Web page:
What is immunity?
Immunity is the body’s ability to defend against any particular pathogen or disease using two mechanisms a) Active and b) Passive immunity.
Active immunity occurs whenever there is exposure to any particular disease pathogen that will trigger the body’s immunological system by producing antibodies toward the disease. Active immunity may be achieved by natural exposure or by vaccines.
‘Natural immunity’ develops after a person gets exposed to a particular disease-causing microorganism by contracting infection with the real disease while ‘Vaccine-induced immunity’ is gained when a killed and//or weakened version of any pathogenic microorganisms is introduced through vaccination.
If an already immunized person near the future contracts a disease, the immune system will recognize it and produce antibodies that are required to combat it. Both types of immunity are considered to have a long duration.
Passive immunity is the ability to protect from disease by producing antibodies. When a baby is born, they’re exposed to their mother’s antibodies and immune cells. People exposed to blood can get protection right away.
Immunity is immediate protection that would work quickly. Active immunity requires time to build and can last up to weeks. When compared to active immunity, passive immunity lasts for a duration of fewer weeks or even months. Thus, immunity is the body’s inherent protective response towards any disease-causing microorganism.
How does one develop immunity?
Any individual may develop immunity either through their innate immune response or by an adaptive immune response. One can develop either of these immune responses when their body is exposed to various microbial organisms or in response to toxins that are released by these microbes. Both of these immunological systems function together. The innate immunological system is the rapidly acting responsive system. It is the primary responsibility of any microbe entering one’s body. It comprises of skin, cornea, and mucous membranes lining the respiratory, gastrointestinal, and genito-urinary tracts. All of these barriers may cause the creation of physically present barriers for protecting various harmful microbial organisms and parasites or cancerous cells.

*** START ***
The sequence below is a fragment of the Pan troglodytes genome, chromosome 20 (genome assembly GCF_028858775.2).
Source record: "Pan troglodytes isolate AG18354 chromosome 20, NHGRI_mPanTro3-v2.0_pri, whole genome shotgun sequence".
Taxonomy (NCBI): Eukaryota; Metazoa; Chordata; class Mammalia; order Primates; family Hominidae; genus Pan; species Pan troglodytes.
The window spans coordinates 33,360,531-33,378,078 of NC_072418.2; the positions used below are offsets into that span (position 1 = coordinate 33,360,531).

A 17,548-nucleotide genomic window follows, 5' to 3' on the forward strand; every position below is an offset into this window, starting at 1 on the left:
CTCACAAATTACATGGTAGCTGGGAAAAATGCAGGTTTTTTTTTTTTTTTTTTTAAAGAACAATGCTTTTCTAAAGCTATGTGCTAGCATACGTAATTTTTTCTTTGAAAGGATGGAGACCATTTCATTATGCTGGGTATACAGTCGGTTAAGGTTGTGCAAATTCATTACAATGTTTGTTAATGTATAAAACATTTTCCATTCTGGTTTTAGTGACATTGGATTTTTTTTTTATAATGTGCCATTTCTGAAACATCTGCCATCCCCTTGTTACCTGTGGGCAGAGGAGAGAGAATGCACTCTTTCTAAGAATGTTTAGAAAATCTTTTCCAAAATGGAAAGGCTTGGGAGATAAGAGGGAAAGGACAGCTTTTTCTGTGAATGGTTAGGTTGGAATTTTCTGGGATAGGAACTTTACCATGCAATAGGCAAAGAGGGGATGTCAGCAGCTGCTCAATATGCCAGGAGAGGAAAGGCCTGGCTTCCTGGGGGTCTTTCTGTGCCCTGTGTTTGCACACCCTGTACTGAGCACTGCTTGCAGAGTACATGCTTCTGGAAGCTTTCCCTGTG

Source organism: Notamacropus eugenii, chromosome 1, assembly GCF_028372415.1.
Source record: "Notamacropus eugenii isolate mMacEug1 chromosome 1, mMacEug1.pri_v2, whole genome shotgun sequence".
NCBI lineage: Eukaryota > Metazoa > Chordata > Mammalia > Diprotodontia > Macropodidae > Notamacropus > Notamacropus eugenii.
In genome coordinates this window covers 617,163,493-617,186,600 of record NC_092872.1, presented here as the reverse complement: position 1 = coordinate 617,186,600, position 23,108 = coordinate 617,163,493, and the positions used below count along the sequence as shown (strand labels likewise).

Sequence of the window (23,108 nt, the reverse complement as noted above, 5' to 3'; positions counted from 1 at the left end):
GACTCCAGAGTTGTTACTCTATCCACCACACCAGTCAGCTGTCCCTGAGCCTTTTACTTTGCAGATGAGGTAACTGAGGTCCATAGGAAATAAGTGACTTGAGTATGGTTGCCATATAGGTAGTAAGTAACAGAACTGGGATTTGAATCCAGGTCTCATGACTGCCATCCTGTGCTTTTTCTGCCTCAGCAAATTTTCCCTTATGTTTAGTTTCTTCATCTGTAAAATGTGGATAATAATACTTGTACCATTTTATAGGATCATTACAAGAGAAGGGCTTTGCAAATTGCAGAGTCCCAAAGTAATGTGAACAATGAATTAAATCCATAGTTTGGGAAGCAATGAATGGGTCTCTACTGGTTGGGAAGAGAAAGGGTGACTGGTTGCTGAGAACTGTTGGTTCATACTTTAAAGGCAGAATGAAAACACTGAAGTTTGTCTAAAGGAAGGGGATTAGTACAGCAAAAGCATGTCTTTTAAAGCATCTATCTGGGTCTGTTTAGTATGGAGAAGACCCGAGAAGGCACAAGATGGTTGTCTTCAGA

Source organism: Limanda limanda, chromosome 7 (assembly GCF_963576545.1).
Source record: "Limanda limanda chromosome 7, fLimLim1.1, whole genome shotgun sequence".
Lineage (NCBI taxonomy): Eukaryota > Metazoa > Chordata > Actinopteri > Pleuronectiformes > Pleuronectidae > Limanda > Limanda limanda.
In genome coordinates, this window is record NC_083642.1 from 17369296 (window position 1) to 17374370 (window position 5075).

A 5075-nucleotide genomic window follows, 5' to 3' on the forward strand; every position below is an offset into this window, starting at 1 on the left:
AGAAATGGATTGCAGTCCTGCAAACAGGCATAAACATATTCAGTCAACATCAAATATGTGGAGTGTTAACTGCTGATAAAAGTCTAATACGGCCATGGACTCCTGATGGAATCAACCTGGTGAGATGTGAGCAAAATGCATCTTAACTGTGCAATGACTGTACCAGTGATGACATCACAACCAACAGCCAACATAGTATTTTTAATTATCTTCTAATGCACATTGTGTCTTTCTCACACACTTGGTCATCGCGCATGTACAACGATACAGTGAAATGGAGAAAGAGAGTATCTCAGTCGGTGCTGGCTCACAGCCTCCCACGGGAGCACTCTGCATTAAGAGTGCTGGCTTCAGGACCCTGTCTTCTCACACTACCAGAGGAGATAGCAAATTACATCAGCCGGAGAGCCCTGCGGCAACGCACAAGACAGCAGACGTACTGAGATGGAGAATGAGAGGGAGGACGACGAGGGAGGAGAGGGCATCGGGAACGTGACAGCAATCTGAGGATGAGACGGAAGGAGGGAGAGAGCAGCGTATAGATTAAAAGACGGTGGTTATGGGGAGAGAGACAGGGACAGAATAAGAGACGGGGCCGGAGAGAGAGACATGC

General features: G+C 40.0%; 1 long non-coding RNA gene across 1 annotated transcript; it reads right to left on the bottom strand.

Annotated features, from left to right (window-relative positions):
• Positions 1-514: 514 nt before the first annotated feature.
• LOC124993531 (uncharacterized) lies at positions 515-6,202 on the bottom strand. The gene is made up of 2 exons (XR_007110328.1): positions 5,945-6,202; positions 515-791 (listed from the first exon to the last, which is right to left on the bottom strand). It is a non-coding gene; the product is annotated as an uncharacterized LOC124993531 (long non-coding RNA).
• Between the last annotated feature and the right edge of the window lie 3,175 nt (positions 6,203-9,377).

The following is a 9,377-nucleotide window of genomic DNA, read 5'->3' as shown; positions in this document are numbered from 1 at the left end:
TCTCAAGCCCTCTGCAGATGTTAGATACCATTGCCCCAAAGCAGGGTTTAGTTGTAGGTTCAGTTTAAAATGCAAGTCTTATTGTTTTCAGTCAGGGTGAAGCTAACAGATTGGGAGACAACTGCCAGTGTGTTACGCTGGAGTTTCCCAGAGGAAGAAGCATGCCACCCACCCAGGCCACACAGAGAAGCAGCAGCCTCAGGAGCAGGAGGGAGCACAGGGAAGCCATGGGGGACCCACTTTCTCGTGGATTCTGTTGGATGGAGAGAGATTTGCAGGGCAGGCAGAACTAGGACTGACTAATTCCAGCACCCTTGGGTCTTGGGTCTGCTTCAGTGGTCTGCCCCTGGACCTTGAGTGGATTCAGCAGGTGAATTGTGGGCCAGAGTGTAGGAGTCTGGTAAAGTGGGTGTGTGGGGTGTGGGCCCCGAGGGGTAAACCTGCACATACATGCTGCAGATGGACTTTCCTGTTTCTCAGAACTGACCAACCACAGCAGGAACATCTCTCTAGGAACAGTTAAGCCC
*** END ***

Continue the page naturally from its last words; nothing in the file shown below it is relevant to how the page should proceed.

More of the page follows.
The innate immunological system is genetically inherited and becomes active from the time of birth. Whenever the innate immune system recognizes any particular pathogen, it becomes active straight away. The cells belonging to the innate immune arm i.e., phagocytes surround as well as destroy the invading organisms.
All antibodies are produced by phagocytic cells termed ‘B lymphocytes’ following one’s exposure to an organism. These antibodies remain for a long time in one’s body. However, the time required for the formation of these antibodies could be lengthy. Although, following the first-time exposure, the body’s immune mechanism recognizes the invading pathogen and results in defensive steps. The acquired immunological system undergoes alterations during one’s lifetime pertaining to frequent immunizations that one receives. Various healthcare organizations including Centric Healthcare help in educating individuals about the importance of vaccination for developing herd immunity.